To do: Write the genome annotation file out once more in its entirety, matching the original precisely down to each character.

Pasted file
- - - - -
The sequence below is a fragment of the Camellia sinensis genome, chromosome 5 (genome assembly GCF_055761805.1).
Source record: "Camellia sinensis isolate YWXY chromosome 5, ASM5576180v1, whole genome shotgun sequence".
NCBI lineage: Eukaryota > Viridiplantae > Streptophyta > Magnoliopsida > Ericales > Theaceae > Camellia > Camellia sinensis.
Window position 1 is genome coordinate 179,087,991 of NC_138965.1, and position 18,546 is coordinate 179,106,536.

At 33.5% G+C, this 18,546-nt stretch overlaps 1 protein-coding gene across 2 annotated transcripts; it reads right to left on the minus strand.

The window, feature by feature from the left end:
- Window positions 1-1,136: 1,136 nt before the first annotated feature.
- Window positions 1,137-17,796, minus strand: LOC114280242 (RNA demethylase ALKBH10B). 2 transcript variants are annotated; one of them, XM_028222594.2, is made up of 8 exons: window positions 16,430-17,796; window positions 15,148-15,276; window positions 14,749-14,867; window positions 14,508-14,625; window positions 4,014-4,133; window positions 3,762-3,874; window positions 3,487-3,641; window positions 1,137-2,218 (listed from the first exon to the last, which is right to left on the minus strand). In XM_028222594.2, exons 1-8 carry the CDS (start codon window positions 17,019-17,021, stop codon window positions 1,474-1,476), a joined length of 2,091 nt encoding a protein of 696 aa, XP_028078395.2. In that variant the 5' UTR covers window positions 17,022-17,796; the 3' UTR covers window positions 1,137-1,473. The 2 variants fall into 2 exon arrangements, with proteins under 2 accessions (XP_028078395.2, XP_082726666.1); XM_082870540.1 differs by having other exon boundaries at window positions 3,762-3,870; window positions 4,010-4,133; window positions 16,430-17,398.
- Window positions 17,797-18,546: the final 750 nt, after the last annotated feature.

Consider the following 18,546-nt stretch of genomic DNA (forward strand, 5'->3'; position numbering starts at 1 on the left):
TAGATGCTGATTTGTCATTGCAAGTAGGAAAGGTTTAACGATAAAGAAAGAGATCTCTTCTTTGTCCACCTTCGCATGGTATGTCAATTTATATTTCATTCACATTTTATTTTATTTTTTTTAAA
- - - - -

The sequence below is a fragment of the Camellia sinensis genome, chromosome 5 (genome assembly GCF_055761805.1).
Source record: "Camellia sinensis isolate YWXY chromosome 5, ASM5576180v1, whole genome shotgun sequence".
NCBI lineage: Eukaryota > Viridiplantae > Streptophyta > Magnoliopsida > Ericales > Theaceae > Camellia > Camellia sinensis.
Window position 1 is genome coordinate 179,087,991 of NC_138965.1, and position 18,546 is coordinate 179,106,536.

At 33.5% G+C, this 18,546-nt stretch overlaps 1 protein-coding gene across 2 annotated transcripts; it reads right to left on the minus strand.

The window, feature by feature from the left end:
- Window positions 1-1,136: 1,136 nt before the first annotated feature.
- Window positions 1,137-17,796, minus strand: LOC114280242 (RNA demethylase ALKBH10B). 2 transcript variants are annotated; one of them, XM_028222594.2, is made up of 8 exons: window positions 16,430-17,796; window positions 15,148-15,276; window positions 14,749-14,867; window positions 14,508-14,625; window positions 4,014-4,133; window positions 3,762-3,874; window positions 3,487-3,641; window positions 1,137-2,218 (listed from the first exon to the last, which is right to left on the minus strand). In XM_028222594.2, exons 1-8 carry the CDS (start codon window positions 17,019-17,021, stop codon window positions 1,474-1,476), a joined length of 2,091 nt encoding a protein of 696 aa, XP_028078395.2. In that variant the 5' UTR covers window positions 17,022-17,796; the 3' UTR covers window positions 1,137-1,473. The 2 variants fall into 2 exon arrangements, with proteins under 2 accessions (XP_028078395.2, XP_082726666.1); XM_082870540.1 differs by having other exon boundaries at window positions 3,762-3,870; window positions 4,010-4,133; window positions 16,430-17,398.
- Window positions 17,797-18,546: the final 750 nt, after the last annotated feature.

Consider the following 18,546-nt stretch of genomic DNA (forward strand, 5'->3'; position numbering starts at 1 on the left):
TAGATGCTGATTTGTCATTGCAAGTAGGAAAGGTTTAACGATAAAGAAAGAGATCTCTTCTTTGTCCACCTTCGCATGGTATGTCAATTTATATTTCATTCACATTTTATTTTATTTTTTTTAAA